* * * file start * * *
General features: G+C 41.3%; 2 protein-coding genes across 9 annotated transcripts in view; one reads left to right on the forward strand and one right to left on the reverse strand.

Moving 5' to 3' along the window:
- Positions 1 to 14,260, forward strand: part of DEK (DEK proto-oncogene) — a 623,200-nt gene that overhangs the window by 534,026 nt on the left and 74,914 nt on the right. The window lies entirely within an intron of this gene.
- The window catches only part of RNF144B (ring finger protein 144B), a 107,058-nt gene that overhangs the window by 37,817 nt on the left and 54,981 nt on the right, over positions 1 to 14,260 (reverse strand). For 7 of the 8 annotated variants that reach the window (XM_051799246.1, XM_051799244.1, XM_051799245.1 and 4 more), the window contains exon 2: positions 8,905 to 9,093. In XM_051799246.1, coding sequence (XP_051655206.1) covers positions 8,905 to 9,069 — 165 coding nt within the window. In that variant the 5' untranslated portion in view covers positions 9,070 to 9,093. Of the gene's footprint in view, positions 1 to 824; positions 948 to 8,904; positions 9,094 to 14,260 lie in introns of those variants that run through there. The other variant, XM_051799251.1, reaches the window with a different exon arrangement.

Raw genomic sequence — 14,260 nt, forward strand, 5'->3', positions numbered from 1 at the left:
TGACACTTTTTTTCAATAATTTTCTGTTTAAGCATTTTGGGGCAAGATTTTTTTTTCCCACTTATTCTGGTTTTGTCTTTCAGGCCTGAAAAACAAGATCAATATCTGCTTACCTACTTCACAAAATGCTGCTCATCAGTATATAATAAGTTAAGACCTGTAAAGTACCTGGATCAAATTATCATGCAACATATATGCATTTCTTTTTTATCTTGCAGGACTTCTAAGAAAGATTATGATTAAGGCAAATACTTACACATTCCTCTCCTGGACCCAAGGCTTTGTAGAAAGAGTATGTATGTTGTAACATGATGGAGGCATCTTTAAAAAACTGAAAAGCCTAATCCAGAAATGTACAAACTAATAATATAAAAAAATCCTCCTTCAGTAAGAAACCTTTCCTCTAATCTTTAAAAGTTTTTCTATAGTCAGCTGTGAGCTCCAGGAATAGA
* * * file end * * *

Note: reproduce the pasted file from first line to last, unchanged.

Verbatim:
General features: G+C 41.3%; 2 protein-coding genes across 9 annotated transcripts in view; one reads left to right on the forward strand and one right to left on the reverse strand.

Moving 5' to 3' along the window:
- Positions 1 to 14,260, forward strand: part of DEK (DEK proto-oncogene) — a 623,200-nt gene that overhangs the window by 534,026 nt on the left and 74,914 nt on the right. The window lies entirely within an intron of this gene.
- The window catches only part of RNF144B (ring finger protein 144B), a 107,058-nt gene that overhangs the window by 37,817 nt on the left and 54,981 nt on the right, over positions 1 to 14,260 (reverse strand). For 7 of the 8 annotated variants that reach the window (XM_051799246.1, XM_051799244.1, XM_051799245.1 and 4 more), the window contains exon 2: positions 8,905 to 9,093. In XM_051799246.1, coding sequence (XP_051655206.1) covers positions 8,905 to 9,069 — 165 coding nt within the window. In that variant the 5' untranslated portion in view covers positions 9,070 to 9,093. Of the gene's footprint in view, positions 1 to 824; positions 948 to 8,904; positions 9,094 to 14,260 lie in introns of those variants that run through there. The other variant, XM_051799251.1, reaches the window with a different exon arrangement.

Raw genomic sequence — 14,260 nt, forward strand, 5'->3', positions numbered from 1 at the left:
TGACACTTTTTTTCAATAATTTTCTGTTTAAGCATTTTGGGGCAAGATTTTTTTTTCCCACTTATTCTGGTTTTGTCTTTCAGGCCTGAAAAACAAGATCAATATCTGCTTACCTACTTCACAAAATGCTGCTCATCAGTATATAATAAGTTAAGACCTGTAAAGTACCTGGATCAAATTATCATGCAACATATATGCATTTCTTTTTTATCTTGCAGGACTTCTAAGAAAGATTATGATTAAGGCAAATACTTACACATTCCTCTCCTGGACCCAAGGCTTTGTAGAAAGAGTATGTATGTTGTAACATGATGGAGGCATCTTTAAAAAACTGAAAAGCCTAATCCAGAAATGTACAAACTAATAATATAAAAAAATCCTCCTTCAGTAAGAAACCTTTCCTCTAATCTTTAAAAGTTTTTCTATAGTCAGCTGTGAGCTCCAGGAATAGA